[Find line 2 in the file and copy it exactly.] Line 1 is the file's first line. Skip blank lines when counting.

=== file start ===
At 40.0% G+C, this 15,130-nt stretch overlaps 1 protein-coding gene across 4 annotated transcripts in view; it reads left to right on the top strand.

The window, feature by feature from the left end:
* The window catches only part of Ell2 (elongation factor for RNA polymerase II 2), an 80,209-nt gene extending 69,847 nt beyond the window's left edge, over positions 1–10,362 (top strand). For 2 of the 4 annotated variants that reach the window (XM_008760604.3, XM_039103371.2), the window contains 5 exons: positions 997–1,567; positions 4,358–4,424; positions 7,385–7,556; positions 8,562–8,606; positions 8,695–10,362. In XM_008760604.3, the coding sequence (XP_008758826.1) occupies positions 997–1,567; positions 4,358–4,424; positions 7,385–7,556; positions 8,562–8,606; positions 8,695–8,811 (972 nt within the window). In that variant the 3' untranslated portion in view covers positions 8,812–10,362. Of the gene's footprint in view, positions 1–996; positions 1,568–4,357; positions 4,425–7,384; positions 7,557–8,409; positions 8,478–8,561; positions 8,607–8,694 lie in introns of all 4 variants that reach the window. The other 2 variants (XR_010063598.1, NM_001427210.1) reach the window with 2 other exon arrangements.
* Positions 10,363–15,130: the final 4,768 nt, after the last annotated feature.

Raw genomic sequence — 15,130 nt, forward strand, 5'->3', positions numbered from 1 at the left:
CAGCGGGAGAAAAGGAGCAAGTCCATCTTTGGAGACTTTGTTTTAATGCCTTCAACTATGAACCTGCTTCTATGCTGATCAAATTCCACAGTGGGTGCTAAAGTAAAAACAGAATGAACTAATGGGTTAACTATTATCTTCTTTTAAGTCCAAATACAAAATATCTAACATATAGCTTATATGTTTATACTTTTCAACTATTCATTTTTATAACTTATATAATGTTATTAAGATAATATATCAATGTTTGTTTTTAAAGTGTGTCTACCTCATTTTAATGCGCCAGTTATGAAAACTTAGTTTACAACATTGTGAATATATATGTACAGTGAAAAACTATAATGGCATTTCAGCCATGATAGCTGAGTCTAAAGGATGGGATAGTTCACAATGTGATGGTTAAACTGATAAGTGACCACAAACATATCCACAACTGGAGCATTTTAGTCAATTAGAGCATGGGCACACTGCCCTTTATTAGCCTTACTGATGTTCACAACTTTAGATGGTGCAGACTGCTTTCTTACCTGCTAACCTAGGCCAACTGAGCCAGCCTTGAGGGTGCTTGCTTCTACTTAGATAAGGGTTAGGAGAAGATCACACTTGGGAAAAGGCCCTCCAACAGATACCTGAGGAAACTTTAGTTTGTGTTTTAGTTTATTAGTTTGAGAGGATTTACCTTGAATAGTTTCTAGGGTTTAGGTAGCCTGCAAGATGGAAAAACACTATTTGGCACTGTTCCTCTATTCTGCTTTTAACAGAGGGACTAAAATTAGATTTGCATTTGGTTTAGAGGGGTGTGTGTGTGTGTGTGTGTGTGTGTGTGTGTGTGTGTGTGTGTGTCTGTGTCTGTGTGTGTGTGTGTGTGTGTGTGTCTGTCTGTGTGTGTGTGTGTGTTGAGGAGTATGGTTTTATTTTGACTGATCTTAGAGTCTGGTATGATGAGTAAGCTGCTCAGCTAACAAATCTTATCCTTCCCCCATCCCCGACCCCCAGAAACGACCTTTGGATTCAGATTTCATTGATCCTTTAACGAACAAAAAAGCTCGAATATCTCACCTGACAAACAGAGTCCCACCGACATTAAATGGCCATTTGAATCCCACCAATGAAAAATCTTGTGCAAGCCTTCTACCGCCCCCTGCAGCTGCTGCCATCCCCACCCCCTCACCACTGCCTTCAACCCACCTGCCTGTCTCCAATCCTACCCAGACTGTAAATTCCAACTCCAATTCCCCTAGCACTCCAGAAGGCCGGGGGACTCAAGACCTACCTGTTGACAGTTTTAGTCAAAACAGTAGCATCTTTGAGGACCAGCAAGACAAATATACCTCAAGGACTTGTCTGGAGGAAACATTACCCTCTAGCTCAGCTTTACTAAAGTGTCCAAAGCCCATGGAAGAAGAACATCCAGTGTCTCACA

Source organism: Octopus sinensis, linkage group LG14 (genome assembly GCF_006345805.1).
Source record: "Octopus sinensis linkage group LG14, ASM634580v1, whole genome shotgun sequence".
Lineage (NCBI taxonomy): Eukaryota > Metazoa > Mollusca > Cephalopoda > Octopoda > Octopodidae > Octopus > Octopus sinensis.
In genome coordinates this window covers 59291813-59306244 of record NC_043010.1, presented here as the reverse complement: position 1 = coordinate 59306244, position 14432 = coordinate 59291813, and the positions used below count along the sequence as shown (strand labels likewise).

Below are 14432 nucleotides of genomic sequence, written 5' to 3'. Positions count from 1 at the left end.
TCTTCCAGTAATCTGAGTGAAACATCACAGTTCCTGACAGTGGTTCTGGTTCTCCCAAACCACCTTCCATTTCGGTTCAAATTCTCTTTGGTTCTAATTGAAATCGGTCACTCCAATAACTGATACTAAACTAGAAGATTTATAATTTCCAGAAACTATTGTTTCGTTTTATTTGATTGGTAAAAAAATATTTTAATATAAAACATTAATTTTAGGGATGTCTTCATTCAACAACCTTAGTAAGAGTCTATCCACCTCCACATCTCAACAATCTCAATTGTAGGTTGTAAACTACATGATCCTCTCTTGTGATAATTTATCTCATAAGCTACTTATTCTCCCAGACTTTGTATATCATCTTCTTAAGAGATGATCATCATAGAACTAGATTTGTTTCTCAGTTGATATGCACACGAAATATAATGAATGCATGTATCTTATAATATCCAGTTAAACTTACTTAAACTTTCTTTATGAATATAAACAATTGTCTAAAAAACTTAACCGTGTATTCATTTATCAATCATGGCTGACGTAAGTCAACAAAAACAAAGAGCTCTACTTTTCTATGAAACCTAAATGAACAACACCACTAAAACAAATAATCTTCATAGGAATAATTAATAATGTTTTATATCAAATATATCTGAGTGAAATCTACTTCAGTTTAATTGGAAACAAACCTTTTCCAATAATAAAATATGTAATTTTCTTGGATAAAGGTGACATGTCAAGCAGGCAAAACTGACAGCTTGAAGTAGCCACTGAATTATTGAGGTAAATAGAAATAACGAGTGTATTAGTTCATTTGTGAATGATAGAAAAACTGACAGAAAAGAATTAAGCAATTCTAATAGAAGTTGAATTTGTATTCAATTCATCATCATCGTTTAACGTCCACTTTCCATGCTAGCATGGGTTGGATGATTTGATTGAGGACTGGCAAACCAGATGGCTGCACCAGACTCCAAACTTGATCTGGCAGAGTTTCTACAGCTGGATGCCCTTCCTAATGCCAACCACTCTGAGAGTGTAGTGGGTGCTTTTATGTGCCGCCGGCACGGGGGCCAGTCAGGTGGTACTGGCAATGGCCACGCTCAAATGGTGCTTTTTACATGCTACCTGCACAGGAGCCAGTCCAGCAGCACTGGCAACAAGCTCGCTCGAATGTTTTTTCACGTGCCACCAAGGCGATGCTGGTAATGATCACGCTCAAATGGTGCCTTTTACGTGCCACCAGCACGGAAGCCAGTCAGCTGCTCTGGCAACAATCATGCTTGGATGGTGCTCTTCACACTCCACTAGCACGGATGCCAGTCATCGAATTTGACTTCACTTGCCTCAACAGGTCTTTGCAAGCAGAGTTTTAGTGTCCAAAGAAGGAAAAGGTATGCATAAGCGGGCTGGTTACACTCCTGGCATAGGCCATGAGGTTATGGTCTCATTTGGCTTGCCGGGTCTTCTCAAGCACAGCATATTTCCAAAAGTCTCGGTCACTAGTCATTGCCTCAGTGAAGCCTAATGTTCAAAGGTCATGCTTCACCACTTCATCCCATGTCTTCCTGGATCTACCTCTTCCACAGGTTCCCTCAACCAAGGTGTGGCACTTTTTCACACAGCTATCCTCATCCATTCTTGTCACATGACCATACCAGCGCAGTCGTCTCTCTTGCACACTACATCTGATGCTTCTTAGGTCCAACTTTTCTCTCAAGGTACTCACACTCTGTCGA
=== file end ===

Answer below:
The window, feature by feature from the left end: